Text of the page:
To that end, in 2015, she and colleagues started genotyping some 2,000 rice accessions by analyzing bits of their DNA using microsatellite, or Simple Sequence Repeat (SSR), markers. In addition to other meaningful findings, they identified markers on four major genes that are associated with blast—a fungal disease that causes a 10 to 30 percent loss of the global rice crop every year.

Because of its small genome size, rice is the easiest of the world’s major crops to analyze.

Lela Nargi

It’s useful technology, albeit already a little antiquated. “They used primitive tools…[but] it’s what they had in-house, and they put it together in a catalog that’s already much better than what they had before,” said Susan McCouch, a Cornell rice breeder who developed, starting in 1995, much of the SSR technology the USDA researchers employed. (That data is still in the process of being categorized so it can be uploaded to NPGS.) “But many gene banks in the world are already using modern sequencing,” she added, and not just for rice—which, with its small genome size, is the easiest of the world’s major crops to analyze.

One of these is the Leibniz Institute of Plant Genetics and Crop Plant Research (IPK) in Germany, where researcher Martin Mascher used more sophisticated sequencing methods on the 22,000 barley accessions in IPK’s collection. “There’s no good reason to use this technology,” he said, dismissing the USDA’s more modest genotyping project. “It’s a waste of labor.” He points out that Eizenga and her colleagues were able to identify 29 rice markers in all. By contrast, IPK in some instances identified as many as 70,000 genetic markers on each of its barley accessions. Meanwhile, the International Rice Research Institute in the Philippines has already taken that up a notch, managing to sequence the entire genome for 3,000 of their over 13,000 rice accessions—a slow and costly process that’s out of reach for scientists like Eizenga.

Some breeders bristle at the idea of using unfamiliar and untested accessions, no matter how much genetic detail is available about them. That’s because they’ve often spent years honing “elite” breeding lines whose performance is well-known to them.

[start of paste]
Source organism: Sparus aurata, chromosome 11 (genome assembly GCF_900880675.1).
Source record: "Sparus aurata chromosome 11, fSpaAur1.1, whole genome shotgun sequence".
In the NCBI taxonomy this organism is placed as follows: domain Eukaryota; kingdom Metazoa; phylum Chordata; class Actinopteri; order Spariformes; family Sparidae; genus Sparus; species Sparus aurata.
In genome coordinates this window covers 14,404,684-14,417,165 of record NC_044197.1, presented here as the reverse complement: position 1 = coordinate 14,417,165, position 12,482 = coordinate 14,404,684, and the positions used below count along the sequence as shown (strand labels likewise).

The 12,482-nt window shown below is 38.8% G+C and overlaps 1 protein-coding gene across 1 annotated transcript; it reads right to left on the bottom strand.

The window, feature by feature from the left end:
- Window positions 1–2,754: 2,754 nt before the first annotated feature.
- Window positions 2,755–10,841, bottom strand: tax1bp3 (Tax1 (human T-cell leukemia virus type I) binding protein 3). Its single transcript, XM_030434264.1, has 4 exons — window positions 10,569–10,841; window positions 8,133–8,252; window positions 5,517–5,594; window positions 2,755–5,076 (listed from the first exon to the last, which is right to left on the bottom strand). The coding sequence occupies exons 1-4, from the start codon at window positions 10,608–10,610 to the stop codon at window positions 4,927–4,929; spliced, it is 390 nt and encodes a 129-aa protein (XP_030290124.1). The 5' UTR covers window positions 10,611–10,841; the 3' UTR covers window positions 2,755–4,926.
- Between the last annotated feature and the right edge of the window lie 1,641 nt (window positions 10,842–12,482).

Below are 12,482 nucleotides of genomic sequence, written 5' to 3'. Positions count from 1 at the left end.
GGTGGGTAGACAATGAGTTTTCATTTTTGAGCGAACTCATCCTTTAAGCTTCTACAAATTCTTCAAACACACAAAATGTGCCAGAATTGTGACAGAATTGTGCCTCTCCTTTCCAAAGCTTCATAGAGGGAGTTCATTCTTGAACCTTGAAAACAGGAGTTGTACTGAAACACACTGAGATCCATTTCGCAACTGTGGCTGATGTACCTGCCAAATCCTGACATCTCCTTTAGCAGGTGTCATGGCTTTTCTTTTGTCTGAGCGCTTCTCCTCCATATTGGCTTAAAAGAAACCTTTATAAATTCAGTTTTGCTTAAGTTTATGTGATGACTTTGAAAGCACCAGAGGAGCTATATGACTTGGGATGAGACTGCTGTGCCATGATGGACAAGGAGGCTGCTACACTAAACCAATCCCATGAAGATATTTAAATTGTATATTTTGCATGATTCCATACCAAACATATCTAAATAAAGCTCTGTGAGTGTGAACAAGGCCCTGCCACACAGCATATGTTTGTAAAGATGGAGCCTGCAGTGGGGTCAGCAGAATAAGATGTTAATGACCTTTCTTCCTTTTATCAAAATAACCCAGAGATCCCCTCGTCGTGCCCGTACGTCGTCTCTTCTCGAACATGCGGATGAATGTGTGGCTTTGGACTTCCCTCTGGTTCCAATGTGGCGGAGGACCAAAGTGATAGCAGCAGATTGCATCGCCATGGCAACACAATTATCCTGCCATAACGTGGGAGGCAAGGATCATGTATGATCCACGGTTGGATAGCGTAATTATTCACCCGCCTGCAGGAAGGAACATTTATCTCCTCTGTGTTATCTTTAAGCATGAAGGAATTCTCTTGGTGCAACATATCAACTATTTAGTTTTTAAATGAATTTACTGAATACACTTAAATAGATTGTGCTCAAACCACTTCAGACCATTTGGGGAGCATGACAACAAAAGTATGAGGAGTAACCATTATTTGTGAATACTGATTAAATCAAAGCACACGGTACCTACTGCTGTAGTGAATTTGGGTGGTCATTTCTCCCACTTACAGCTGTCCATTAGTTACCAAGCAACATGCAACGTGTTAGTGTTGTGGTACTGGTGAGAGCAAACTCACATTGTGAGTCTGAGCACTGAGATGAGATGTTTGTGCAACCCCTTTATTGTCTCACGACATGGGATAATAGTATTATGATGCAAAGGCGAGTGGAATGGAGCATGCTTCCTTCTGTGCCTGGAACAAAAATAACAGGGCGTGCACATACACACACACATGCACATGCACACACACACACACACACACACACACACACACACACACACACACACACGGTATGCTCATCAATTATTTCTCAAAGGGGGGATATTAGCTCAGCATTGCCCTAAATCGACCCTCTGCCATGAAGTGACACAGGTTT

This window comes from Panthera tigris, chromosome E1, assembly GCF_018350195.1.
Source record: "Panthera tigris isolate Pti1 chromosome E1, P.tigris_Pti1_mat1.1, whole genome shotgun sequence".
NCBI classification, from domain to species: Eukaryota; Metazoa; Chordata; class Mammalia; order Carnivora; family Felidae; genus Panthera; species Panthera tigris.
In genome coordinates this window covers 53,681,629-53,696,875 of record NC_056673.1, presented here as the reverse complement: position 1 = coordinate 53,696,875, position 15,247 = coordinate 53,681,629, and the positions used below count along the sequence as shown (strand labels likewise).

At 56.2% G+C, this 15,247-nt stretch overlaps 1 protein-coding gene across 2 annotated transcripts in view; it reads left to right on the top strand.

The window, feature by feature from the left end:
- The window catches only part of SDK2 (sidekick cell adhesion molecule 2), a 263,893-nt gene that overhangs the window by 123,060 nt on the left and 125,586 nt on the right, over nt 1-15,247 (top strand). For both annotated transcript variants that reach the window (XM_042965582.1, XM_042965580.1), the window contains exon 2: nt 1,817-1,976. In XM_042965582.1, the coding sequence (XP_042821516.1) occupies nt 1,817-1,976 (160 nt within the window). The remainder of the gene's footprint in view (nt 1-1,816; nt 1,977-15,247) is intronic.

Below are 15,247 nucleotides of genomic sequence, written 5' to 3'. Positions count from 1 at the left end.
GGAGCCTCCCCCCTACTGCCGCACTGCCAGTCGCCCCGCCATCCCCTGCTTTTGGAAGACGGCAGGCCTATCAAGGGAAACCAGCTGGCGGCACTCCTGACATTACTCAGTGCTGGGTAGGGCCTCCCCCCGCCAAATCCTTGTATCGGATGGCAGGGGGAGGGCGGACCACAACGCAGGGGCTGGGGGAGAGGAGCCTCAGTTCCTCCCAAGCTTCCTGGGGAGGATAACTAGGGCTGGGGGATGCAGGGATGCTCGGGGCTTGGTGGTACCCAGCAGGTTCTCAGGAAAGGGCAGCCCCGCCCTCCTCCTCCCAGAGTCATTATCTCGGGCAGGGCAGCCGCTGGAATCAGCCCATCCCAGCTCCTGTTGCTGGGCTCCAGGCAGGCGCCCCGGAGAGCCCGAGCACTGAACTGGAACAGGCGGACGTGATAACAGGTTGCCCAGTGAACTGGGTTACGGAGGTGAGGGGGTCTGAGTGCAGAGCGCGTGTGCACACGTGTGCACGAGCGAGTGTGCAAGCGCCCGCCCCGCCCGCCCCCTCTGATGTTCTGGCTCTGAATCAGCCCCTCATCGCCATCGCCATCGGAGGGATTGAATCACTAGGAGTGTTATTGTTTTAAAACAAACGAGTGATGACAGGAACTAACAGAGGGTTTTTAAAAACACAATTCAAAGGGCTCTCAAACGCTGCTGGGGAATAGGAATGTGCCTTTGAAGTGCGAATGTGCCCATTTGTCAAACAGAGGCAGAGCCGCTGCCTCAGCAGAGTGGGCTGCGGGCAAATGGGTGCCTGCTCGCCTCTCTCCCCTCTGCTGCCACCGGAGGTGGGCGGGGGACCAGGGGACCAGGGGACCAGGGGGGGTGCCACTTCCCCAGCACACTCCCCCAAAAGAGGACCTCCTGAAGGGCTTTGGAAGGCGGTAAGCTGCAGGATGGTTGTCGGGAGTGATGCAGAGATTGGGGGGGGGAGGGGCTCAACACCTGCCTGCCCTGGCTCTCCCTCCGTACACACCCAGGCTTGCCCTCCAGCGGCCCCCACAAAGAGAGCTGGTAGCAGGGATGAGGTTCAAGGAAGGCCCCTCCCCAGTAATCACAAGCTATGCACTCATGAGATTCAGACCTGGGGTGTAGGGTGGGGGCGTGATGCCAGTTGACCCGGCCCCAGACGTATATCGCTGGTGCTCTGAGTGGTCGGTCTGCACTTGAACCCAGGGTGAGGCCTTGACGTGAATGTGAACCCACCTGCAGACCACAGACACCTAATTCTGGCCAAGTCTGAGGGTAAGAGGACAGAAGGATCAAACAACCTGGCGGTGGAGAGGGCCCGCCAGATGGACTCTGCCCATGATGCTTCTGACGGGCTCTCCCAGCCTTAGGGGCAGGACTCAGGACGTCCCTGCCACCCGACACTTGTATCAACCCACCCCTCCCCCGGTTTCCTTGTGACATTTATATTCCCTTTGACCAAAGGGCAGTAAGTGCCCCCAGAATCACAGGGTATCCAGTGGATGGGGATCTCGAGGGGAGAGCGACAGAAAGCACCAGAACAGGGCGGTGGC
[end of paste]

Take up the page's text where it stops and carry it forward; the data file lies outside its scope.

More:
“Pre-breeders are less interested to develop a finished variety and more interested in discovering new genetic variety.”

“Most things in a gene bank are far behind in terms of performance from what breeders are producing and releasing,” Byrne explained. For example, crop wild relatives may have spent their time sitting in storage since they were collected out in the field. Breeders are “reluctant to bring in unadapted material unless it’s something really critical—like an insect-resistant gene—that they can’t find elsewhere,” he added.

But as McCouch pointed out, this is where pre-breeders, also known as bridge breeders, come in to “translate” an accession’s genetic potential into something a breeder can understand. Pre-breeders are more likely to search out an accession that genotyping shows is drought-tolerant, say, and use it to create a rough draft of a material that breeders could work into their own elite cultivars.

“Pre-breeders are less interested to develop a finished variety and more interested in discovering new genetic variety,” said Peter Wenzl, leader of the Genetic Resources Program at the Alliance of Biodiversity and International Center for Tropical Agriculture in Colombia, which is building a high-tech facility, called Future Seeds, that will interpret sequencing data from gene banks. “They’re a more curiosity-driven population, and they provide insights that can be picked up by breeders later on.”

Close up of rice seeds at McCouch Lab at Cornell with a labeled packet. February 2021

A seed sample from Susan McCouch’s lab.

Lela Nargi

There are experts who say even this isn’t enough; that breeders and pre-breeders will need even more data to help them choose from among gene bank offerings, with futuristic phenotyping. A far cry from the more simplistic plant eye-balling of yore, this new, experimental phenotyping relies on drones, multispectral imaging, and instruments with names like the Videometer and the Germination Scanalyzer to evaluate seeds, roots, leaves, and other critical indicators of health and the environmental conditions that promote it.

Where the gene bank-using community previously experienced a dearth of relevant info, all this tech means it’s about to be pummeled with more raw data than it can immediately make sense of. Adam Famoso, an associate professor of rice breeding and genetics at the Louisiana State University AgCenter, explained that the infrastructure, in the form of intuitive databases, doesn’t yet exist to make that information graspable by potential end-users such as himself—although, places like Future Seeds are working to fix this.

Instead of rushing to generate “a huge amount of data that only a handful of people and programs can access, maybe we should wait until the technology improves and we have a clear plan for how to use it,” Famoso said. For him, the Eizenga team’s lower-tech efforts aren’t too little, or too much, but just right—for the moment.

Lela Nargi is a veteran journalist covering food policy and agriculture, sustainability, and science for outlets such as the Washington Post, JSTOR Daily, Sierra, Ensia, and Civil Eats. Find her at